(UR) United States — Corporate need for solar energy is skyrocketing. Will we have enough of this sun-created, green power to meet the rising demand? In some states, we’re already creating ‘too much’ power.
Currently, renewable energy in the U.S. — including wind, hydropower, biomass, and, yes, solar — only account for10 percent of all energy used and 13 percent of the total energy our country generates. This could be changing, though.
Too many mega-companies need sustainable energy, not only to remain in high esteem with stockholders, but also due to growing, grassroots demand for corporations to stop using fossil fuels. Activists on six different continents recently acted in peaceful demonstrations to further a worldwide breakup with oil, gas, and other dangerous fossil fuels. It seems there’s a monetary incentive as well.
Demand for Solar Power Is Booming
Contracts for renewable energies in the U.S. tripled from 2014 to 2015, and demand is expected to grow at a fast clip into the year 2020. With a growth rate of over 60 percent in many states, solar energy creation doesn’t show signs of slowing — but it still might not be able to meet the demand for sustainable energy fast enough.
The bottleneck is in supply, not demand.
The current infrastructure, namely the power grid, which we are all used to being tied to via our homes and businesses, cannot necessarily support the appetite for ever-more gigawatts — but that’s where novel, off-the-grid solar providers could excel.
Big companies like Facebook, Apple, and Microsoft have already been participating in changing the way we use energy. As members of the Renewable Energy Buyers Alliance, known as REBA, these and other companies hope to enjoy the break down of barriers to lower-carbon energy. The alliance aims to see 60 gigawatts — the same amount of total generating capacity of Turkey — in renewable energy deployed in the U.S. by 2025.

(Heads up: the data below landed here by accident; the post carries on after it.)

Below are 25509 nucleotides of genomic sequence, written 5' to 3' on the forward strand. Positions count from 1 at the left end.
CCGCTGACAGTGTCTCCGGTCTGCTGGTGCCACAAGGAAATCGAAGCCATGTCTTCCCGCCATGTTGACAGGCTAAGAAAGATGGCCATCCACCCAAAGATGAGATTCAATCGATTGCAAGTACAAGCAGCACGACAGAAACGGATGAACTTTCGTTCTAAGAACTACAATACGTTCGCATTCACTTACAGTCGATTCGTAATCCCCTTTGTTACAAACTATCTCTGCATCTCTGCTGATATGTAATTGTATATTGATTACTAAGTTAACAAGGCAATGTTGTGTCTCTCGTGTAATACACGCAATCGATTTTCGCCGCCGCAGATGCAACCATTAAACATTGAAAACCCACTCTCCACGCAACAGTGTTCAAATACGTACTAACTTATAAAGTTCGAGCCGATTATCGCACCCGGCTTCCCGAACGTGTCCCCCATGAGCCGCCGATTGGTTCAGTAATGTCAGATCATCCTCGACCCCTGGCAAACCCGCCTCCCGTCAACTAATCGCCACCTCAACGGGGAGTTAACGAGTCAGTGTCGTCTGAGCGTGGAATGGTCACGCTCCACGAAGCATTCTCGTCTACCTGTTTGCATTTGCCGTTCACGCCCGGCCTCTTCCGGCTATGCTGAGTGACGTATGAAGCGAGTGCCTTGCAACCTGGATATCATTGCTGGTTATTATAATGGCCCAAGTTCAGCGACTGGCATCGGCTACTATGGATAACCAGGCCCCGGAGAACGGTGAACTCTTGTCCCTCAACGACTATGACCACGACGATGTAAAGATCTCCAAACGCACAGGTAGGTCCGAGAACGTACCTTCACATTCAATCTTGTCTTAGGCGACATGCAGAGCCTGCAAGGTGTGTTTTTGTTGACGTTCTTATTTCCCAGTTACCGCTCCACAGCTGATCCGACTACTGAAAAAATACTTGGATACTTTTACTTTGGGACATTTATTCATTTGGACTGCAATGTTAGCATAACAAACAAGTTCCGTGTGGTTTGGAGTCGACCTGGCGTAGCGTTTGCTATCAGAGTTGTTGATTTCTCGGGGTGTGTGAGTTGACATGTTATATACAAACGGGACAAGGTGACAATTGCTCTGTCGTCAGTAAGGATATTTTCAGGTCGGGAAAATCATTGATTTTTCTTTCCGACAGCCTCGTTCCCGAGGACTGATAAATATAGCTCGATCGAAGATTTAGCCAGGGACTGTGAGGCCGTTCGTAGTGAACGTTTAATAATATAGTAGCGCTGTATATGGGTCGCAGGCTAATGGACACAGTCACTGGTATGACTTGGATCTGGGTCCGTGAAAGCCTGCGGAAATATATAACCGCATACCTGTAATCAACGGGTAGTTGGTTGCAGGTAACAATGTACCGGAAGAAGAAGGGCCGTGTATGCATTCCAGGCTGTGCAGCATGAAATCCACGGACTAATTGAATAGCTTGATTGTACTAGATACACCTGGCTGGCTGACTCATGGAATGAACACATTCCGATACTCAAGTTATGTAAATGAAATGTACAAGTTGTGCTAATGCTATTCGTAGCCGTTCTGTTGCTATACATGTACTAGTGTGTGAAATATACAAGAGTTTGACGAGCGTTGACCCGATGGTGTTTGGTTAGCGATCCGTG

Supply and Demand Turned Upside Down
In the case of solar, as well as with other renewables, the normal supply and demand can be turned upside down. States like California have already experienced the ‘problem’ of creating too much energy. They’ve created so much energy on some days, that solar farms have been asked to ‘turn themselves off.’ When there is more power on the grid than people are using, what do you do?
You either go off grid, or stop charging for power.
As more states run into this issue, they could sell the power they generate to neighboring states, and eventually offer solar energy for free to all citizens.
As more advanced methods of storing solar energy are developed, including home battery storage, the need to get an electric bill from the utility company will soon become passé. The grid is antiquated and crumbling, anyhow.
Fossil Fuels Are Becoming Defunct
Corporations are one of the fastest growing customers for renewable energy, in part because renewables are an important hedge against price variability in fossil fuels. Solar is also becoming increasingly competitive with gas, coal, and even nuclear energy.
New records were just set for cheap solar, when developers successfully bid 2.99 cents per kilowatt-hour to develop 800 megawatts of solar-power projects for the Dubai Electricity & Water Authority. China also just committed millions to improving the efficiency of solar panels, hoping to offer solar at dirt-cheap prices. At this rate, corporations would have to be insane not to want solar power.
Now, if we can just keep regulators from asking excess solar power generators like those in California to stop turning off their juice, we’ll really be in business.
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